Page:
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2006 chevy trailblazer_ls
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Discussion Starter #1
My heater controls only work on speed 5. Speeds 1 through 4 do not work and causes several warning lights (ABS, SRS, etc.) to come on and start flashing. I change the speed control to 5 or OFF then the warning lights go off.

I did do a search here and saw that the probable culprit was the Blower Motor Resistor. I replaced that but it didn't change anything. I saw that the cable was looking pretty bad like some others have said on here. So, I replaced the cable as well.

Here's the strange part. Once I replaced the cable, I checked the operation and every speed worked just like normal. I gave myself a big pat on the back and said "I fixed it". Parked the truck and went inside. Next morning went out and started the truck, turned the heat to 1 and warning lights started going crazy again. So, now it still only works on speed 5.

I would appreciate any help you guys could give.
 

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2004 gmc
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I'm not familiar with that cable - I thought it was part of a larger, thicker harness that would be much more difficult to replace. But I have the electronic (digital) control so it's all different.

I'd guess when you replaced the cable you jiggled something nearby or beyond the connectors of the part you replaced. And that section has some cut/abraded/pinched insulation that's shorting out to ground. The speed 5 wire must not be damaged, so that's why it works.

Where did this cable come from and go to?
 

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Discussion Starter #3
I'm not familiar with that cable - I thought it was part of a larger, thicker harness that would be much more difficult to replace. But I have the electronic (digital) control so it's all different.

I'd guess when you replaced the cable you jiggled something nearby or beyond the connectors of the part you replaced. And that section has some cut/abraded/pinched insulation that's shorting out to ground. The speed 5 wire must not be damaged, so that's why it works.

Where did this cable come from and go to?
It's the 7 wire harness that plugs into the Resistor. Not quite sure where the other end goes...I think part of it goes back to the speed control knob. It wasn't actually the whole cable, it was about 7 inches of wire going into a new connector. I spliced that onto the old harness. It was the connector that was melted on the old one. It is my understanding that speed 5 is working because that is the only speed that doesn't use the Blower Motor Resistor. I guess it's time to start taking some dash apart. Grrrr!

Thanks for the help.
 

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Discussion Starter #4
Latest Update

I checked all my voltages to make sure the switch was good and that nothing was shorted out. They all checked out good.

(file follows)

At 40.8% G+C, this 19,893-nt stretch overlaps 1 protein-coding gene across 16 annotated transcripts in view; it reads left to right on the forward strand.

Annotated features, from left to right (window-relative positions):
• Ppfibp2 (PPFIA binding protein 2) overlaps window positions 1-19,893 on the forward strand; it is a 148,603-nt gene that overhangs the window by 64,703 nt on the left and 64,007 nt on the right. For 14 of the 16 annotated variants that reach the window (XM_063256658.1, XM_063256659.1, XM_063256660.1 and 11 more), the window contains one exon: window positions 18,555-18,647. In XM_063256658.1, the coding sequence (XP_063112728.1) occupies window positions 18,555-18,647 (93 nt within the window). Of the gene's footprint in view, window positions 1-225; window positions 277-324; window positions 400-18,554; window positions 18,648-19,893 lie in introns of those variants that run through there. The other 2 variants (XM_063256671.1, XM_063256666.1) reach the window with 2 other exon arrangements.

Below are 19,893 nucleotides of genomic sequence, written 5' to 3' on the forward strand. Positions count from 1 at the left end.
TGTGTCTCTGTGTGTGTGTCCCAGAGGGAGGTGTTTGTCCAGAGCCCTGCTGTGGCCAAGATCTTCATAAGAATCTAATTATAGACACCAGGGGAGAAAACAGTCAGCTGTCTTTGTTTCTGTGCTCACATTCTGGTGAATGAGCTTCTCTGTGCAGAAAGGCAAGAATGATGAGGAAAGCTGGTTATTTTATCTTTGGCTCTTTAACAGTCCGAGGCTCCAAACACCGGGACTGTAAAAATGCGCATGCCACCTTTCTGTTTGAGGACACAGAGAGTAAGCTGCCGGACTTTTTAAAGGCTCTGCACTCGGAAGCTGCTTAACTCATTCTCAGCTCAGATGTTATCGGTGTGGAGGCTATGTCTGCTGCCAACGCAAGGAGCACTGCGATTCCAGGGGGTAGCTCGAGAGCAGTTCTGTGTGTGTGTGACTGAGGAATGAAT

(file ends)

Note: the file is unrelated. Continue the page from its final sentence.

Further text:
Red = Constant 12v
Black = Ground
Yellow (Speed 1) = 12v
Tan (Speed 2) = 12v
Blue (Speed 3) = 12v
Purple (Speed 4) = 12v
Orange (Speed 5) = 12v

I even swapped out the Blower Motor Resistor again thinking that maybe I got a bad one from Auto Zone.

I'm at a loss now. Could it be the Blower Motor itself? I mean speed 5 works, so it couldn't be that, could it? I am open to any ideas that anyone may have. This is really starting to get on my nerves.
 

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2003
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It's the 7 wire harness that plugs into the Resistor. Not quite sure where the other end goes...I think part of it goes back to the speed control knob. It wasn't actually the whole cable, it was about 7 inches of wire going into a new connector. I spliced that onto the old harness. It was the connector that was melted on the old one. It is my understanding that speed 5 is working because that is the only speed that doesn't use the Blower Motor Resistor. I guess it's time to start taking some dash apart. Grrrr!

Thanks for the help.
I'm thinking that you have to look here. You may have to replace the entire harness(es) at each end because something is definitely fried.:m2:
 

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Discussion Starter #6
Blazernut,
Thank you for your response. I actually thought the same thing. The replacement connector came with about 6 inches of wire coming out of it. So, I went about 4 or 5 inches up the old wire and cut it off, then spliced the new connector on. But I get the same symptoms now that I got before I replaced the connector, so I don't think I created any new problem. Plus, I have checked all the voltages (outlined above) and they all check good, so the connector seems to be connected properly. Plus, since the voltages are correct, that would tell me that my Speed Control Switch on the dash is good as well as my fuses, or at least I think that is what it's telling me. Right?

This morning I actually swapped out the entire Blower Motor and still get the same symptoms.

So, if I am correct:
1. The Blower Motor is good.
2. The Blower Motor Resistor is good.
3. Speed Control Switch is good.
4. Connector is good.
5. Fuses are good.

If someone could tell me what else is left, or tell me where my logic above is flawed, I will be happy to check it. I'm at the end of what I can think of.

I'm ready to push this thing off the closest bridge and buy a Honda! Just kidding.